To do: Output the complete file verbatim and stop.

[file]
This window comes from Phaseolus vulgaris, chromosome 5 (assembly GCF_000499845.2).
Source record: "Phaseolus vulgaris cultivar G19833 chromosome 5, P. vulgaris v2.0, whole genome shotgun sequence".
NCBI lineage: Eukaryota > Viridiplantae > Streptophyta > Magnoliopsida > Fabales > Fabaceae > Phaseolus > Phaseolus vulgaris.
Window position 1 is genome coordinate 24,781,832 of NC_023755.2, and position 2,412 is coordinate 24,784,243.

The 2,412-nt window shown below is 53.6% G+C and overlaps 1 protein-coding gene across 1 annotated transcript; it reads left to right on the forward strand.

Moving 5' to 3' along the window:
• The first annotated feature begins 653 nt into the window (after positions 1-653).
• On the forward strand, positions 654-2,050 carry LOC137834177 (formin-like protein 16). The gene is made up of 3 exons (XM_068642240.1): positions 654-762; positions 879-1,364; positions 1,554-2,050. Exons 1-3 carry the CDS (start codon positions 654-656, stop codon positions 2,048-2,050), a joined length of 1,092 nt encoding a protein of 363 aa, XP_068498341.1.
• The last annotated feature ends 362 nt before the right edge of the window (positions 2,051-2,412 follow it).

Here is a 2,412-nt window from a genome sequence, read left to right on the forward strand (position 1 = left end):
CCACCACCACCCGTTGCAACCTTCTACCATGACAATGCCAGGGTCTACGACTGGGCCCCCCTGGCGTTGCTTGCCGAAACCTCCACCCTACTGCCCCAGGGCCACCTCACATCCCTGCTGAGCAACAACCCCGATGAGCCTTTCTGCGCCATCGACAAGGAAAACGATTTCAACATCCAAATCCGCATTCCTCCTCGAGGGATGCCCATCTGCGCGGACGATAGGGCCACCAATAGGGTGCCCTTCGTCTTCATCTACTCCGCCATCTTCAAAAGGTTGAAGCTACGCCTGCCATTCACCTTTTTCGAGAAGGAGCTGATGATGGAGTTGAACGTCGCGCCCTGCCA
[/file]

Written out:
This window comes from Phaseolus vulgaris, chromosome 5 (assembly GCF_000499845.2).
Source record: "Phaseolus vulgaris cultivar G19833 chromosome 5, P. vulgaris v2.0, whole genome shotgun sequence".
NCBI lineage: Eukaryota > Viridiplantae > Streptophyta > Magnoliopsida > Fabales > Fabaceae > Phaseolus > Phaseolus vulgaris.
Window position 1 is genome coordinate 24,781,832 of NC_023755.2, and position 2,412 is coordinate 24,784,243.

The 2,412-nt window shown below is 53.6% G+C and overlaps 1 protein-coding gene across 1 annotated transcript; it reads left to right on the forward strand.

Moving 5' to 3' along the window:
• The first annotated feature begins 653 nt into the window (after positions 1-653).
• On the forward strand, positions 654-2,050 carry LOC137834177 (formin-like protein 16). The gene is made up of 3 exons (XM_068642240.1): positions 654-762; positions 879-1,364; positions 1,554-2,050. Exons 1-3 carry the CDS (start codon positions 654-656, stop codon positions 2,048-2,050), a joined length of 1,092 nt encoding a protein of 363 aa, XP_068498341.1.
• The last annotated feature ends 362 nt before the right edge of the window (positions 2,051-2,412 follow it).

Here is a 2,412-nt window from a genome sequence, read left to right on the forward strand (position 1 = left end):
CCACCACCACCCGTTGCAACCTTCTACCATGACAATGCCAGGGTCTACGACTGGGCCCCCCTGGCGTTGCTTGCCGAAACCTCCACCCTACTGCCCCAGGGCCACCTCACATCCCTGCTGAGCAACAACCCCGATGAGCCTTTCTGCGCCATCGACAAGGAAAACGATTTCAACATCCAAATCCGCATTCCTCCTCGAGGGATGCCCATCTGCGCGGACGATAGGGCCACCAATAGGGTGCCCTTCGTCTTCATCTACTCCGCCATCTTCAAAAGGTTGAAGCTACGCCTGCCATTCACCTTTTTCGAGAAGGAGCTGATGATGGAGTTGAACGTCGCGCCCTGCCA